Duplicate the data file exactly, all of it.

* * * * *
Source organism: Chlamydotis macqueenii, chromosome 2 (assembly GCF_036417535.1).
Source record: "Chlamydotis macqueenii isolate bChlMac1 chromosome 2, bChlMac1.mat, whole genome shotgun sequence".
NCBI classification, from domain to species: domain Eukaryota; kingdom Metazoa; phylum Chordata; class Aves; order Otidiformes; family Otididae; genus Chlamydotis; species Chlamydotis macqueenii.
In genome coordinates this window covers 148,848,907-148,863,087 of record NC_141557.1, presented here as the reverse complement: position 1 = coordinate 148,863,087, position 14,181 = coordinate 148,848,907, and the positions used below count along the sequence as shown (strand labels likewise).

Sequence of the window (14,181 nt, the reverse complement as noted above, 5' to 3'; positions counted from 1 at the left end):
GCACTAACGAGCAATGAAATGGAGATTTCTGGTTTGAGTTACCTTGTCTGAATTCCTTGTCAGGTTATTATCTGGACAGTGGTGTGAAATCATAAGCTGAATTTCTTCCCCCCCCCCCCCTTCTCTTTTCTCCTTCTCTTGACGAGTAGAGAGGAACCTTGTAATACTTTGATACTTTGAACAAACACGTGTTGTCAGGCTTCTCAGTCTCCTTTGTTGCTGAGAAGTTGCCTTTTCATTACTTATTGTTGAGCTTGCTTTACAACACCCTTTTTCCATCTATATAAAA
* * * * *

Source organism: Chlamydotis macqueenii, chromosome 2 (assembly GCF_036417535.1).
Source record: "Chlamydotis macqueenii isolate bChlMac1 chromosome 2, bChlMac1.mat, whole genome shotgun sequence".
NCBI classification, from domain to species: domain Eukaryota; kingdom Metazoa; phylum Chordata; class Aves; order Otidiformes; family Otididae; genus Chlamydotis; species Chlamydotis macqueenii.
In genome coordinates this window covers 148,848,907-148,863,087 of record NC_141557.1, presented here as the reverse complement: position 1 = coordinate 148,863,087, position 14,181 = coordinate 148,848,907, and the positions used below count along the sequence as shown (strand labels likewise).

Sequence of the window (14,181 nt, the reverse complement as noted above, 5' to 3'; positions counted from 1 at the left end):
GCACTAACGAGCAATGAAATGGAGATTTCTGGTTTGAGTTACCTTGTCTGAATTCCTTGTCAGGTTATTATCTGGACAGTGGTGTGAAATCATAAGCTGAATTTCTTCCCCCCCCCCCCCTTCTCTTTTCTCCTTCTCTTGACGAGTAGAGAGGAACCTTGTAATACTTTGATACTTTGAACAAACACGTGTTGTCAGGCTTCTCAGTCTCCTTTGTTGCTGAGAAGTTGCCTTTTCATTACTTATTGTTGAGCTTGCTTTACAACACCCTTTTTCCATCTATATAAAA